The children of foreign-born Hispanics are the bridge between parents and American trends and tastes—typically experiencing foods first and introducing them to the family. Second-generation Hispanics are fast becoming the driver to the group’s growth, with 88% of Hispanic children born in the US versus 61% of adults.
I’m not calling it a trend, but as more cities consider this, it’s going to become a thing.
The Winooski City Council voted Monday to put a proposed charter change on the ballot that would give non-U.S. citizens the right to vote in municipal elections. >“The concept is, essentially, if you’re a resident of the city, you should have a say in local decision-making,” said Councilor Eric Covey, one of the backers of the proposal.
This case comes from Dallas. A federal judge slapped-back a voting booth reverse discrimination claim.
U.S. District Judge Sidney Fitzwater, who was appointed to the federal bench by President Ronald Reagan in 1986, wrote the plaintiffs “failed to prove” the lack of a second county commissioner district capable of electing a white Republican, their choice, is a violation of their equal protection rights.
This is an important development that’s flying under the headline radar.
The lawsuit arises out of an additional question to the 2020 census questionnaire that asks citizens “whether each household member is a citizen of the United States by birth or naturalization, or not a U.S. citizen.” The judge is allowing the suit to go forward and letting the plaintiffs argue in court.
“He is going to have coattails and I think we are especially going to see that with congressional and state races,” DeFrancesco Soto told NBC News.
Something to celebrate.
When the Texas Education Agency released its first, long-debated A-F report cards for school districts, no one cheered louder than the teachers and administrators in the McAllen Independent School District, located alongside the Rio Grande in the southernmost part of the state. The district earned 92 of 100 points on the new rating system, which translates to an A.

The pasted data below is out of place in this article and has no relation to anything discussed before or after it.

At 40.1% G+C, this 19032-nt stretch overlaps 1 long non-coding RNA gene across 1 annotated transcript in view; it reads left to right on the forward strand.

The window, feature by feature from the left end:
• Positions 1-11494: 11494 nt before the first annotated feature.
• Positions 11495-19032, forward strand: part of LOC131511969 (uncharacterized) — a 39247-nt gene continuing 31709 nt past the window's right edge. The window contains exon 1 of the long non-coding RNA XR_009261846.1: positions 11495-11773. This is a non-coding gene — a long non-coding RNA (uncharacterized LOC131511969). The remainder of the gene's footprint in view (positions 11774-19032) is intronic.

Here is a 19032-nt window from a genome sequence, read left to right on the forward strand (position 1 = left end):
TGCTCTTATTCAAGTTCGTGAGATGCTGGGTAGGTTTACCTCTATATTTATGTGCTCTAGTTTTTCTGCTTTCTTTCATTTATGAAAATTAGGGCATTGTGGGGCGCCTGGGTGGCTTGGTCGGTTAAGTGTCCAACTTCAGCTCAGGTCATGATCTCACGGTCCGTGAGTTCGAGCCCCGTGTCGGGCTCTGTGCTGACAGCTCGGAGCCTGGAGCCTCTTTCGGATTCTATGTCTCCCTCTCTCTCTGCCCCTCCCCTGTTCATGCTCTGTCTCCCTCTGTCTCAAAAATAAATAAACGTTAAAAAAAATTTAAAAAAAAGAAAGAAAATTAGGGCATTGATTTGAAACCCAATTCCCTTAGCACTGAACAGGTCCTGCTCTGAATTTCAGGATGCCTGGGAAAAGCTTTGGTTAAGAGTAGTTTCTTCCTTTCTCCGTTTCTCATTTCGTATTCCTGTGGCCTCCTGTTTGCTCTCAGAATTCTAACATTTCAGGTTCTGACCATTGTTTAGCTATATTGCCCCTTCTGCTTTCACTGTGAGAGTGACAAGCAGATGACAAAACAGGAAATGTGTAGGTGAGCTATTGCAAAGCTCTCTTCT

There are 4 notable stories regarding immigration and the Mollie Tibbetts murder. The story heated over the weekend.
White House began to use the case</a> as a talking point for revising immigration law — which Trump continued on Friday, signaling his addition of her death to his midterm stump speech.
Rob Tibbetts said the community and his family need to heal, and the only way to do it is by taking baby steps. He went on to thank volunteers and defend the Latino community while adding he was “grateful” for them.
Hours after authorities found the body of Mollie Tibbetts and charged the suspect with murder, politicians including President Donald Trump, the Iowa governor and two senators expressed outrage that Cristhian Bahena Rivera had been able to live illegally in the U.S. for years. They urged a wider crackdown on illegal immigration. The response from farming groups was more muted, reflecting the difficulty in hiring people for the physically demanding work at dairies, slaughterhouses and other agricultural operations.
A new Cato Institute report based on Texas crime statistics shows that people in the country illegally commit serious crimes at lower rates than native-born Americans. The rate for legal immigrants is even lower.”
Any time you use the words “pervasive illegal tactics” in a sentence, it’s not good.
This complaint contains 13 pseudonymized case examples and original testimony from parents who were separated from their children that show a pervasive, illegal practice by DHS officials of coercing mothers and fathers into signing documents they may not have understood, according to the 28-page document.
This lawsuit strikes at the heart of the President’s executive discretion.
California and local governments within the state are due to receive $28.9 million appropriated by Congress for the 2018 fiscal year in Justice Department grants from a program known as Justice Assistance Grants. The department is requiring that recipients certify that they comply with certain federal immigration laws and that they are not impeding federal officials in carrying out the laws.
This piece doesn’t parse the numbers for Latinas, but it’s good news.
Female, black and Latino students took Advanced Placement computer science courses in record numbers, and rural student participation surged this year, as the College Board attracted more students to an introductory course designed to expand who has access to sought-after tech skills.